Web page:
Get Connected
  • facebook
  • twitter
  • Sign In
  • Classifieds
  • Sections
Print

Facebook post cost Capitol officer his job

By By Paul Nyden
Staff writer

More than three months after Douglas Day was fired as a police officer at the Capitol, state officials provided him documents showing that a Facebook post about a protest at the Capitol led to his dismissal.

Day was fired on Feb. 6, three days after his Facebook post. He was writing about a protest over the state’s response to the Freedom Industries chemical leak and the subsequent water crisis.

“If there was any time I despised wearing a police uniform, it was yesterday at the Capitol during the water rally,” Day wrote. “A girl I know who frequents the Capitol for environmental concerns looked at me and wanted me to participate with her in the event. I told her I have to remain unbiased while on duty at these events.

“She responded by saying, ‘You’re a person, aren’t you?’ That comment went straight through my heart!” Day wrote on Facebook.

The documents were provided by the state Attorney General’s Office and the state Division of Protective Services in response to a Feb. 13 request from Gordon Simmons, a field organizer for United Electrical, Radio and Machine Workers Local 170, the West Virginia public workers union, who has filed a grievance on Day’s behalf.

Some “additional materials” were withheld, according to a May 20 letter Assistant Attorney General Jennifer S. Greenlief sent Day, because they were “exempt from disclosure by either attorney-client privilege or work-product doctrine.”

On the day he was fired, Day received a letter from Kevin J. Foreman, deputy director of the Division of Protective Services, reminding Day that his job was “at-will position and [you] may be released from employment without cause.”

“If you are an employee whose job requires your political allegiance, like the secretary of an agency in the administration, they can replace you without batting an eyelash,” Simmons said. “But if you are a public employee, whose job is not a political appointment, you have the right to have security in your job. If I am going to fire you or discipline you, I have to have good reason.”

“‘At will’ in public service doesn’t mean that if I don’t like the way you cut your hair, or if I don’t like the toothpaste you use, you are gone, you are out of here.”

In response to his request, Day also received copies of several internal statements about why he was fired.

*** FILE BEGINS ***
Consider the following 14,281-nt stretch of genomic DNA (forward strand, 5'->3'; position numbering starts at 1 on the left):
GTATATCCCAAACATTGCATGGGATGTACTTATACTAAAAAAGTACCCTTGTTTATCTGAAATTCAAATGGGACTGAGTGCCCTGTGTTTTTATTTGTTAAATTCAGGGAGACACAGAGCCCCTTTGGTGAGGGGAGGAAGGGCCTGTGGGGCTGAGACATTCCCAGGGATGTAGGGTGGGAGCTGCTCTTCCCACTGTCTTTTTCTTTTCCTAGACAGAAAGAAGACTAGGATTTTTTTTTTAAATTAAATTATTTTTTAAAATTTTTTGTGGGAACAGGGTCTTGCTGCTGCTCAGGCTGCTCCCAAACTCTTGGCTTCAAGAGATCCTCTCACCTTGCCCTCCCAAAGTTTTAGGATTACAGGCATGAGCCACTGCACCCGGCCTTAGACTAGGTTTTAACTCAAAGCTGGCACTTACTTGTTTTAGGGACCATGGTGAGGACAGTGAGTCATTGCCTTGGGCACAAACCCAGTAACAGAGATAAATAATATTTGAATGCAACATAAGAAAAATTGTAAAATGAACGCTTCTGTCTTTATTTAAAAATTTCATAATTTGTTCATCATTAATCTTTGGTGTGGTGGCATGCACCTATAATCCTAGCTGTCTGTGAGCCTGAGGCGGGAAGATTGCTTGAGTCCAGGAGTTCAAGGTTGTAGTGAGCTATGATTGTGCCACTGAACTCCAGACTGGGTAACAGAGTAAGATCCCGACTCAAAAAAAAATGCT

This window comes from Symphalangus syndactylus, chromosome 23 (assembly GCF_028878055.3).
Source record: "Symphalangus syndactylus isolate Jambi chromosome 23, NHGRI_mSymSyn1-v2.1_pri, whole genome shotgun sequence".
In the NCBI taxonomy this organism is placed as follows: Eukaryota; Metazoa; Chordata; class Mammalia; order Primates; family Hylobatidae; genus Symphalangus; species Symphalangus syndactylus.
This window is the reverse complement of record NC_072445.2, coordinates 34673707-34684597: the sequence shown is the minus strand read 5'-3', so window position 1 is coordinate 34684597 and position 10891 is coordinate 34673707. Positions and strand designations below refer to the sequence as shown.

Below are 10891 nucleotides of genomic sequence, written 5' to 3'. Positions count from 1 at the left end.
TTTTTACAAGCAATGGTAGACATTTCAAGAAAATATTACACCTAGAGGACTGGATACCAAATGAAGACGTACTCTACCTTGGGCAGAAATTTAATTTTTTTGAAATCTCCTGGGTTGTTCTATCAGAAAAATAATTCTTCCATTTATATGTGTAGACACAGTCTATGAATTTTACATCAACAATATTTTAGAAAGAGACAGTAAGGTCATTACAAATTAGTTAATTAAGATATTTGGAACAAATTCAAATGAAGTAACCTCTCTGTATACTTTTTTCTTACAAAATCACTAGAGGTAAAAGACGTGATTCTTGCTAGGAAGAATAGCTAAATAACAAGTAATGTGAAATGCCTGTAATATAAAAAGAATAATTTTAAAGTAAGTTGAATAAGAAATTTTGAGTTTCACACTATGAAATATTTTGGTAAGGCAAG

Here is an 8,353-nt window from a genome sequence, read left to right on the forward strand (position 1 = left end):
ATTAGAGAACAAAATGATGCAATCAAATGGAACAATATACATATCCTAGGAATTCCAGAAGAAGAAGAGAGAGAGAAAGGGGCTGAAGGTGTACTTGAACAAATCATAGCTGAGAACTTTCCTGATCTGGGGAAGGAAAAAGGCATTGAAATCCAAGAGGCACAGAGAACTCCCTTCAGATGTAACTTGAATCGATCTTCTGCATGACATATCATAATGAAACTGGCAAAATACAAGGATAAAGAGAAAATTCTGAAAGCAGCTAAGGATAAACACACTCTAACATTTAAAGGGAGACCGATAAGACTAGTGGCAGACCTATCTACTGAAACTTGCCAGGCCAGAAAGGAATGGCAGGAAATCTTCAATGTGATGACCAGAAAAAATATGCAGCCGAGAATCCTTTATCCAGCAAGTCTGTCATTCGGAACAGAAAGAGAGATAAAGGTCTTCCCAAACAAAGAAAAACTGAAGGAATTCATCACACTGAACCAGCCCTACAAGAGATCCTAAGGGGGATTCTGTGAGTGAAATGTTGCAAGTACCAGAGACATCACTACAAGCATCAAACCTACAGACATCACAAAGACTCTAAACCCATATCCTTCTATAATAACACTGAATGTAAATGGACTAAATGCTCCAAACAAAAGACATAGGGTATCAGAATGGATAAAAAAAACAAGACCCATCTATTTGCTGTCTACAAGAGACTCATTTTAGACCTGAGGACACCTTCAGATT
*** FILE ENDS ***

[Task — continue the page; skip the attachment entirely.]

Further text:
On Feb. 3, the day Day wrote his Facebook post, Capitol Police Lt. T.M. Johnson wrote to Foreman that the post “shows no respect to the department, the uniform or the law enforcement community which he represents.”

On Feb. 12, Sgt. A.E. Lanham Jr. wrote to Foreman, “I found the entire [Facebook] posting to be extremely offensive and shocking … This is just another episode of many incidents which show his bad attitude and lack of enthusiasm toward police work in general and toward our department in particular.”

Lanham did not list any of those “many incidents,” but said he believed Day’s firing was justified.

“If they believed there was some sort of a violation I made, then why wasn’t it addressed? They never brought me in and never said anything to me,” Day said. “In 2½ years working there, I had no disciplinary action taken against me at any time. Nothing was ever written up and I received no reprimands.”

Simmons called the reasoning behind Day’s firing “narrow-minded and flimsy.”

“Other state workers also have Facebook pages. There is no violation of policy in what Doug did. And he was very careful not to name who he was talking about,” Simmons said. “Can they take away his right to free speech?”

Lawrence Messina, spokesman for the state Department of Military Affairs and Public Safety, said he had not heard about the documents Day received.

“We should let the grievance process take its course,” Messina said.

A grievance hearing in Day’s case is scheduled before the Public Employees Grievance Board on June 10. The administrative law judge scheduled to hear Day’s appeal is Lewis Brewer, who served as director of the state Ethics Commission between 2004 and 2009.

Simmons will represent Day at the hearing.

Before he joined the Capitol Police in 2011, Day spent 13 years as a combat medic in the Army and a police officer in the Air Force. He also spent several years as a security officer for Kanawha County parks and at Yeager Airport.

Reach Paul J. Nyden at pjnyden@wvgazette.com or 304-348-5164.


Print

User Comments